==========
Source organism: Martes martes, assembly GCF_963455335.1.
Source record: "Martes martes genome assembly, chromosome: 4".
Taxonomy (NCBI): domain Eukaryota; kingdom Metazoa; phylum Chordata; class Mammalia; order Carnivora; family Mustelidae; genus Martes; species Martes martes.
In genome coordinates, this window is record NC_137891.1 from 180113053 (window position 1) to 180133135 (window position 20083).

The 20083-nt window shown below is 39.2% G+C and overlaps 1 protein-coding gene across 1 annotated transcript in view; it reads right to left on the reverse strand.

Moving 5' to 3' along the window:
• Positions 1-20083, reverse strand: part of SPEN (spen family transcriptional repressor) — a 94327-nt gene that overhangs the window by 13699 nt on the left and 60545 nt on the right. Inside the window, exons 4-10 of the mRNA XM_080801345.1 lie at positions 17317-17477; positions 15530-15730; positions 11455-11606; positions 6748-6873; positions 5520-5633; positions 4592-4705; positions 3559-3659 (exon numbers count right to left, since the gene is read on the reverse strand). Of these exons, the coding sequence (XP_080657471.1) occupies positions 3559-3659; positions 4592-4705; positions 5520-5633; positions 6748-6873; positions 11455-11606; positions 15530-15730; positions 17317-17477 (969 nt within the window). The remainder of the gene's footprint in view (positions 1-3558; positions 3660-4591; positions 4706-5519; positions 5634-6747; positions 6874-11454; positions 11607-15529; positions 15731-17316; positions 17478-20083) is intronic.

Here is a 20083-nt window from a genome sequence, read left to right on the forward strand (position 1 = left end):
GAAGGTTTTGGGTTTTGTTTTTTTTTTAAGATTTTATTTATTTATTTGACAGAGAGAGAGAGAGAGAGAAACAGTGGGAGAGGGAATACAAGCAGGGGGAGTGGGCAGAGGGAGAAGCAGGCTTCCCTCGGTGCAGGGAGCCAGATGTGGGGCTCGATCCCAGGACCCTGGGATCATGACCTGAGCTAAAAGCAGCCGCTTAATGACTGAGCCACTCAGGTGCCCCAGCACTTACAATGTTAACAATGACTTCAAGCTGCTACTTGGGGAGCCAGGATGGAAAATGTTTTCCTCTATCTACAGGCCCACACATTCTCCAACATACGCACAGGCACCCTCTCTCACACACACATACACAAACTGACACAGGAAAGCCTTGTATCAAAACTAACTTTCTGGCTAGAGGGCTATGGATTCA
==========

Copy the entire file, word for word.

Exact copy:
Source organism: Martes martes, assembly GCF_963455335.1.
Source record: "Martes martes genome assembly, chromosome: 4".
Taxonomy (NCBI): domain Eukaryota; kingdom Metazoa; phylum Chordata; class Mammalia; order Carnivora; family Mustelidae; genus Martes; species Martes martes.
In genome coordinates, this window is record NC_137891.1 from 180113053 (window position 1) to 180133135 (window position 20083).

The 20083-nt window shown below is 39.2% G+C and overlaps 1 protein-coding gene across 1 annotated transcript in view; it reads right to left on the reverse strand.

Moving 5' to 3' along the window:
• Positions 1-20083, reverse strand: part of SPEN (spen family transcriptional repressor) — a 94327-nt gene that overhangs the window by 13699 nt on the left and 60545 nt on the right. Inside the window, exons 4-10 of the mRNA XM_080801345.1 lie at positions 17317-17477; positions 15530-15730; positions 11455-11606; positions 6748-6873; positions 5520-5633; positions 4592-4705; positions 3559-3659 (exon numbers count right to left, since the gene is read on the reverse strand). Of these exons, the coding sequence (XP_080657471.1) occupies positions 3559-3659; positions 4592-4705; positions 5520-5633; positions 6748-6873; positions 11455-11606; positions 15530-15730; positions 17317-17477 (969 nt within the window). The remainder of the gene's footprint in view (positions 1-3558; positions 3660-4591; positions 4706-5519; positions 5634-6747; positions 6874-11454; positions 11607-15529; positions 15731-17316; positions 17478-20083) is intronic.

Here is a 20083-nt window from a genome sequence, read left to right on the forward strand (position 1 = left end):
GAAGGTTTTGGGTTTTGTTTTTTTTTTAAGATTTTATTTATTTATTTGACAGAGAGAGAGAGAGAGAGAAACAGTGGGAGAGGGAATACAAGCAGGGGGAGTGGGCAGAGGGAGAAGCAGGCTTCCCTCGGTGCAGGGAGCCAGATGTGGGGCTCGATCCCAGGACCCTGGGATCATGACCTGAGCTAAAAGCAGCCGCTTAATGACTGAGCCACTCAGGTGCCCCAGCACTTACAATGTTAACAATGACTTCAAGCTGCTACTTGGGGAGCCAGGATGGAAAATGTTTTCCTCTATCTACAGGCCCACACATTCTCCAACATACGCACAGGCACCCTCTCTCACACACACATACACAAACTGACACAGGAAAGCCTTGTATCAAAACTAACTTTCTGGCTAGAGGGCTATGGATTCA